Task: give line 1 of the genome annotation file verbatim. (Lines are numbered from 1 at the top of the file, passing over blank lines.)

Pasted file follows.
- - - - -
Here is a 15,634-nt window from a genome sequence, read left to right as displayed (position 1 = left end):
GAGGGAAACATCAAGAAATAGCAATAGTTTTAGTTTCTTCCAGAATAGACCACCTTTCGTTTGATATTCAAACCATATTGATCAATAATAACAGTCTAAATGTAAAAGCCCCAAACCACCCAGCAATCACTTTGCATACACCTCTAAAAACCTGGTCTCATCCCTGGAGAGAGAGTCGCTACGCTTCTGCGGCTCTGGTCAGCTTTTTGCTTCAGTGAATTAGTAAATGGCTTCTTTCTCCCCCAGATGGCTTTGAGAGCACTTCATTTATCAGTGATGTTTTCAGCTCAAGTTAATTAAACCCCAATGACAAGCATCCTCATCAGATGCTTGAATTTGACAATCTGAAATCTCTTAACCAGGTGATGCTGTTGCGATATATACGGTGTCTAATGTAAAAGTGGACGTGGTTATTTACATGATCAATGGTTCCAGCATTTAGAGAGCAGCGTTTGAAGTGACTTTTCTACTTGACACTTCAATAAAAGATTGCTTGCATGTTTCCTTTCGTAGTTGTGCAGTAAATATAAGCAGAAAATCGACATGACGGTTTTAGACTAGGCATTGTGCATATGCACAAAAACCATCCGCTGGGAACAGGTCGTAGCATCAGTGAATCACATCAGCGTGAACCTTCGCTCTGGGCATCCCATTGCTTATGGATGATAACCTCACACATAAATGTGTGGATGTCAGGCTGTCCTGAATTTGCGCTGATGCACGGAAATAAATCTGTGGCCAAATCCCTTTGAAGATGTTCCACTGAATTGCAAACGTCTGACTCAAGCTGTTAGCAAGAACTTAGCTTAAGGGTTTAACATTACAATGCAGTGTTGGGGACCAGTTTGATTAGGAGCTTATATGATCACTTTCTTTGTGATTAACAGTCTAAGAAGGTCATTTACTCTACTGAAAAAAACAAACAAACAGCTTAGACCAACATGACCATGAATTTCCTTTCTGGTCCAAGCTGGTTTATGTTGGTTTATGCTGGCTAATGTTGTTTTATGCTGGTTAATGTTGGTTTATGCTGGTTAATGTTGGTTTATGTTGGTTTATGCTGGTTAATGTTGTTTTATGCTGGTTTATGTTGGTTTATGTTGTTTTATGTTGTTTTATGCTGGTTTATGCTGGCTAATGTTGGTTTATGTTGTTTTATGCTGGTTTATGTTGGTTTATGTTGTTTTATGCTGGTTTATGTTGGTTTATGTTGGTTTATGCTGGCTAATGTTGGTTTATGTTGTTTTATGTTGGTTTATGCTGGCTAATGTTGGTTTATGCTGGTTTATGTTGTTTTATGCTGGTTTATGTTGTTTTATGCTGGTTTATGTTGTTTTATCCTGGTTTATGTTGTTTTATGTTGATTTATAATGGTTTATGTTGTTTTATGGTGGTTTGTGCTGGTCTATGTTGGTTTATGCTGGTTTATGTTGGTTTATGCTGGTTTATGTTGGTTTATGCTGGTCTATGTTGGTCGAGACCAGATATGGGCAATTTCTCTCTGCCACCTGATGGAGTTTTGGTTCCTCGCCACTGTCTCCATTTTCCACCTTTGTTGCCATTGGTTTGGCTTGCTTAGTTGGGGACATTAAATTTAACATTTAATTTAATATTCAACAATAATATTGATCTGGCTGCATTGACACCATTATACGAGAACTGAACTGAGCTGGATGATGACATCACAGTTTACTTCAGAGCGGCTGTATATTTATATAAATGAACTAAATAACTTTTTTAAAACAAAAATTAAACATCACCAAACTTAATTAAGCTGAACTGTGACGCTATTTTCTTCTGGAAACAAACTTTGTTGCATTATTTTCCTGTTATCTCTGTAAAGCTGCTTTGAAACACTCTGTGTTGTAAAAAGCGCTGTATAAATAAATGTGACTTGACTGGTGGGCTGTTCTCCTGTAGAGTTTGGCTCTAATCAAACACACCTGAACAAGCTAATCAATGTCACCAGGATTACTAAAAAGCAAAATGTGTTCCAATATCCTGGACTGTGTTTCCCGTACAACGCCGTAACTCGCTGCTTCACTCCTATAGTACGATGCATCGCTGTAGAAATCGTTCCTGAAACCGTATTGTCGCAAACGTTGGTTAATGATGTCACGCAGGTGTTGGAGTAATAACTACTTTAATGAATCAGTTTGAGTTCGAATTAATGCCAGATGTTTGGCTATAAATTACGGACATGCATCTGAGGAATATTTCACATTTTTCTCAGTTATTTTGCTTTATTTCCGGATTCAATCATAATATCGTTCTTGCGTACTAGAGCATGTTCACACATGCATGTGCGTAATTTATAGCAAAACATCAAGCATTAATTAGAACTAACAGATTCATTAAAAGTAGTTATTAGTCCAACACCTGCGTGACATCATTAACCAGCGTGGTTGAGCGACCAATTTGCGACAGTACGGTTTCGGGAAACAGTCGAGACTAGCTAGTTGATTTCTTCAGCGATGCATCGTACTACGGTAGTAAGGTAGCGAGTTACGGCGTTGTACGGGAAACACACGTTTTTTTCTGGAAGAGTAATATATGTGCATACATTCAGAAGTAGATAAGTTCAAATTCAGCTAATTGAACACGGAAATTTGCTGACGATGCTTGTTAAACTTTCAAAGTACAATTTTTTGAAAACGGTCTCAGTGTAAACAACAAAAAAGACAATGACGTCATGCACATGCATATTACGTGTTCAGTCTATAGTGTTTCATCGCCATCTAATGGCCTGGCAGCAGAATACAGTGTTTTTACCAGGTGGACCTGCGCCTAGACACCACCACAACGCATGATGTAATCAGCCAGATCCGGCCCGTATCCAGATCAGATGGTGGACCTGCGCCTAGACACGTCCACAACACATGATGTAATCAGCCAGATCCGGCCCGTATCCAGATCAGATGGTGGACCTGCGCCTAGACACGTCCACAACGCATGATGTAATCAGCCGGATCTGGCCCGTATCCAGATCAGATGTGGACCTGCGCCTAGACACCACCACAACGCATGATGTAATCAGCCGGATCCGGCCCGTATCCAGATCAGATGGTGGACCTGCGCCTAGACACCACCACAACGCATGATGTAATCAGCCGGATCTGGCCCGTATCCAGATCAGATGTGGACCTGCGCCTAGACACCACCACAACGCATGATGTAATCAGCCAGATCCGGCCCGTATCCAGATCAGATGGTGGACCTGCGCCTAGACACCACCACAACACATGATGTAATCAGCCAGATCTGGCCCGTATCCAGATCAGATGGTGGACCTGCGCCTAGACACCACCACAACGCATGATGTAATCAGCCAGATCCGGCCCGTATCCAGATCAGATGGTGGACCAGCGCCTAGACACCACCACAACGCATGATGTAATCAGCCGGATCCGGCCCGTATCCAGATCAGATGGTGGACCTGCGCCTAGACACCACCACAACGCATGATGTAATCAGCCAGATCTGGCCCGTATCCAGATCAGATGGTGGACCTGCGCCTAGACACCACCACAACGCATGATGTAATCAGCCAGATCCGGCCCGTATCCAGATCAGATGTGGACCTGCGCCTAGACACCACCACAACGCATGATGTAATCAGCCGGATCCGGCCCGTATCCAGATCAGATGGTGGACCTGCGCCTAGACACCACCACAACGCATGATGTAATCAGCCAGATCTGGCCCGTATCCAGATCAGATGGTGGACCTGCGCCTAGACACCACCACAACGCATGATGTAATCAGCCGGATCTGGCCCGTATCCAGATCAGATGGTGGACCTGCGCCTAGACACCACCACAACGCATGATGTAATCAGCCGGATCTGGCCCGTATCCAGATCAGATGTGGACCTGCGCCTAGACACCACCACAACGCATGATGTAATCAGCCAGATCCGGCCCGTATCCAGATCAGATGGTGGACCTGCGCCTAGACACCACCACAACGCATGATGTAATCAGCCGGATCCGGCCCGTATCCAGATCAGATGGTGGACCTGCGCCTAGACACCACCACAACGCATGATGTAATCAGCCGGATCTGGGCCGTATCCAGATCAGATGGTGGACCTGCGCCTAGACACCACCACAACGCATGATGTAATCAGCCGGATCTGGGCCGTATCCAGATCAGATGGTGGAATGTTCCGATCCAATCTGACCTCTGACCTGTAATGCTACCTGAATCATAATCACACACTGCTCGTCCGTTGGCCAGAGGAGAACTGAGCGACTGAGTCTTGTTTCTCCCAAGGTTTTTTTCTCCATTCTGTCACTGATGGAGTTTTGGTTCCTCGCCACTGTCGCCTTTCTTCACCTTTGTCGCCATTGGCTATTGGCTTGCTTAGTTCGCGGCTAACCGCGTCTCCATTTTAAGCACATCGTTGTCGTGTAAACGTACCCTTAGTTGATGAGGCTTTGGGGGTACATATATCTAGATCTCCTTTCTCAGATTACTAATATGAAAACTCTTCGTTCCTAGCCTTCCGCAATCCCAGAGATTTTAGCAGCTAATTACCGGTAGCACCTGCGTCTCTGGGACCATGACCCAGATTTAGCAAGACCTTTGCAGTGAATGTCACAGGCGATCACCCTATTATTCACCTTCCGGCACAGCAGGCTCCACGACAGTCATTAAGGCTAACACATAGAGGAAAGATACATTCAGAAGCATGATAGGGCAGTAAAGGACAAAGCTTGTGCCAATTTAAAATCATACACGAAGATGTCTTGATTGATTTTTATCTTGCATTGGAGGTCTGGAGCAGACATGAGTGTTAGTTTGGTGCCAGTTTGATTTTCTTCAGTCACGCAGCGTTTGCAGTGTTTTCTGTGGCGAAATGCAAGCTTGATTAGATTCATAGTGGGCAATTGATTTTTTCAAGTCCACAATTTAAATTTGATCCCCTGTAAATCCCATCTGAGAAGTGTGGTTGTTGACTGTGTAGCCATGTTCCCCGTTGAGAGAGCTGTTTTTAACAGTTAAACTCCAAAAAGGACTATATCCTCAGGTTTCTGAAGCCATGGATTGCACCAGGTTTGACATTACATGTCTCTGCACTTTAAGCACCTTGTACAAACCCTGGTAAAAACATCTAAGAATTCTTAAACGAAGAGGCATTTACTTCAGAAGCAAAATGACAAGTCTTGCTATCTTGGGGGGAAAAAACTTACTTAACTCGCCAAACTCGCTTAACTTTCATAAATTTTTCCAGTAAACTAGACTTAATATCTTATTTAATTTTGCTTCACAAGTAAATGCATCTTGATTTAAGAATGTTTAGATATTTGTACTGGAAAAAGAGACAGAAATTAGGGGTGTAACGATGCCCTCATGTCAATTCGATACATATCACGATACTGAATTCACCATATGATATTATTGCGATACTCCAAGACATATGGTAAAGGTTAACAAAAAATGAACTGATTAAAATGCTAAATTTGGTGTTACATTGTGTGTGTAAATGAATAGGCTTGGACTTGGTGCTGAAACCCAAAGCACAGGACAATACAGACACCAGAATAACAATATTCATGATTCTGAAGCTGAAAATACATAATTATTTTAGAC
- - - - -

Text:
Here is a 15,634-nt window from a genome sequence, read left to right as displayed (position 1 = left end):